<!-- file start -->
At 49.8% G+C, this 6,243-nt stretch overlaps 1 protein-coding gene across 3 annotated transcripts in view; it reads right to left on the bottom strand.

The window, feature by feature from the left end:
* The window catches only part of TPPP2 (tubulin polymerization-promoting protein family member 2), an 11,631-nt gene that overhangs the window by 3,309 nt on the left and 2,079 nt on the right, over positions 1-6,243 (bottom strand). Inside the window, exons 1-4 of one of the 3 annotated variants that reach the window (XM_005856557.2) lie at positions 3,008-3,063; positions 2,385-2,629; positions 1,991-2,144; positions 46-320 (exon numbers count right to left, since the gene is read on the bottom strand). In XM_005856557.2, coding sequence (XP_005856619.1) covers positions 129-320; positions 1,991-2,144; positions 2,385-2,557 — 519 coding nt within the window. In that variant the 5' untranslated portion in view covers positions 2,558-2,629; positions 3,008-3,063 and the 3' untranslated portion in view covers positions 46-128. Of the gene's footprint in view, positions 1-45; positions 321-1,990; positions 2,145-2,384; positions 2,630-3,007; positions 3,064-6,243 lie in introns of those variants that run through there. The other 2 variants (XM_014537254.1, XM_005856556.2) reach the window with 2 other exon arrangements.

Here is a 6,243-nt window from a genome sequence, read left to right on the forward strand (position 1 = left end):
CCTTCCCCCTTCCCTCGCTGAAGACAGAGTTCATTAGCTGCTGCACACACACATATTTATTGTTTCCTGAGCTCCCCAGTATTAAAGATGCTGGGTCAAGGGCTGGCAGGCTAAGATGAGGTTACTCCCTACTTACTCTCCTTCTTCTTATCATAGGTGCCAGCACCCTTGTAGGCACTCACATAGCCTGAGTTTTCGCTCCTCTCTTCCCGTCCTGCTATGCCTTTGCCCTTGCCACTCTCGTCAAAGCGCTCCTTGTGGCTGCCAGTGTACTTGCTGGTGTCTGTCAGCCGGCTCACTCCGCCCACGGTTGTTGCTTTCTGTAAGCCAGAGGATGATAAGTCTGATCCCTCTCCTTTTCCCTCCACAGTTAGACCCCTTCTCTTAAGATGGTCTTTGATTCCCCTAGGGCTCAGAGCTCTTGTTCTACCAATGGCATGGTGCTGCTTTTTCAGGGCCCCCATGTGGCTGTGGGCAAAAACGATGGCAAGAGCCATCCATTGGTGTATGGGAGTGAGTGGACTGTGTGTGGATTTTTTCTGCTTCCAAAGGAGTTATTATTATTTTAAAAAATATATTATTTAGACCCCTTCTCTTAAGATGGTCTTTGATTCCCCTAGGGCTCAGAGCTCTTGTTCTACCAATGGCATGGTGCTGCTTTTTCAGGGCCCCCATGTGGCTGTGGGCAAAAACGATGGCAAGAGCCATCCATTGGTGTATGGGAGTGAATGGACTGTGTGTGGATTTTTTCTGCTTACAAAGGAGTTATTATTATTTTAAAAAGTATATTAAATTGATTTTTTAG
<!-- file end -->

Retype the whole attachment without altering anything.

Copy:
At 49.8% G+C, this 6,243-nt stretch overlaps 1 protein-coding gene across 3 annotated transcripts in view; it reads right to left on the bottom strand.

The window, feature by feature from the left end:
* The window catches only part of TPPP2 (tubulin polymerization-promoting protein family member 2), an 11,631-nt gene that overhangs the window by 3,309 nt on the left and 2,079 nt on the right, over positions 1-6,243 (bottom strand). Inside the window, exons 1-4 of one of the 3 annotated variants that reach the window (XM_005856557.2) lie at positions 3,008-3,063; positions 2,385-2,629; positions 1,991-2,144; positions 46-320 (exon numbers count right to left, since the gene is read on the bottom strand). In XM_005856557.2, coding sequence (XP_005856619.1) covers positions 129-320; positions 1,991-2,144; positions 2,385-2,557 — 519 coding nt within the window. In that variant the 5' untranslated portion in view covers positions 2,558-2,629; positions 3,008-3,063 and the 3' untranslated portion in view covers positions 46-128. Of the gene's footprint in view, positions 1-45; positions 321-1,990; positions 2,145-2,384; positions 2,630-3,007; positions 3,064-6,243 lie in introns of those variants that run through there. The other 2 variants (XM_014537254.1, XM_005856556.2) reach the window with 2 other exon arrangements.

Here is a 6,243-nt window from a genome sequence, read left to right on the forward strand (position 1 = left end):
CCTTCCCCCTTCCCTCGCTGAAGACAGAGTTCATTAGCTGCTGCACACACACATATTTATTGTTTCCTGAGCTCCCCAGTATTAAAGATGCTGGGTCAAGGGCTGGCAGGCTAAGATGAGGTTACTCCCTACTTACTCTCCTTCTTCTTATCATAGGTGCCAGCACCCTTGTAGGCACTCACATAGCCTGAGTTTTCGCTCCTCTCTTCCCGTCCTGCTATGCCTTTGCCCTTGCCACTCTCGTCAAAGCGCTCCTTGTGGCTGCCAGTGTACTTGCTGGTGTCTGTCAGCCGGCTCACTCCGCCCACGGTTGTTGCTTTCTGTAAGCCAGAGGATGATAAGTCTGATCCCTCTCCTTTTCCCTCCACAGTTAGACCCCTTCTCTTAAGATGGTCTTTGATTCCCCTAGGGCTCAGAGCTCTTGTTCTACCAATGGCATGGTGCTGCTTTTTCAGGGCCCCCATGTGGCTGTGGGCAAAAACGATGGCAAGAGCCATCCATTGGTGTATGGGAGTGAGTGGACTGTGTGTGGATTTTTTCTGCTTCCAAAGGAGTTATTATTATTTTAAAAAATATATTATTTAGACCCCTTCTCTTAAGATGGTCTTTGATTCCCCTAGGGCTCAGAGCTCTTGTTCTACCAATGGCATGGTGCTGCTTTTTCAGGGCCCCCATGTGGCTGTGGGCAAAAACGATGGCAAGAGCCATCCATTGGTGTATGGGAGTGAATGGACTGTGTGTGGATTTTTTCTGCTTACAAAGGAGTTATTATTATTTTAAAAAGTATATTAAATTGATTTTTTAG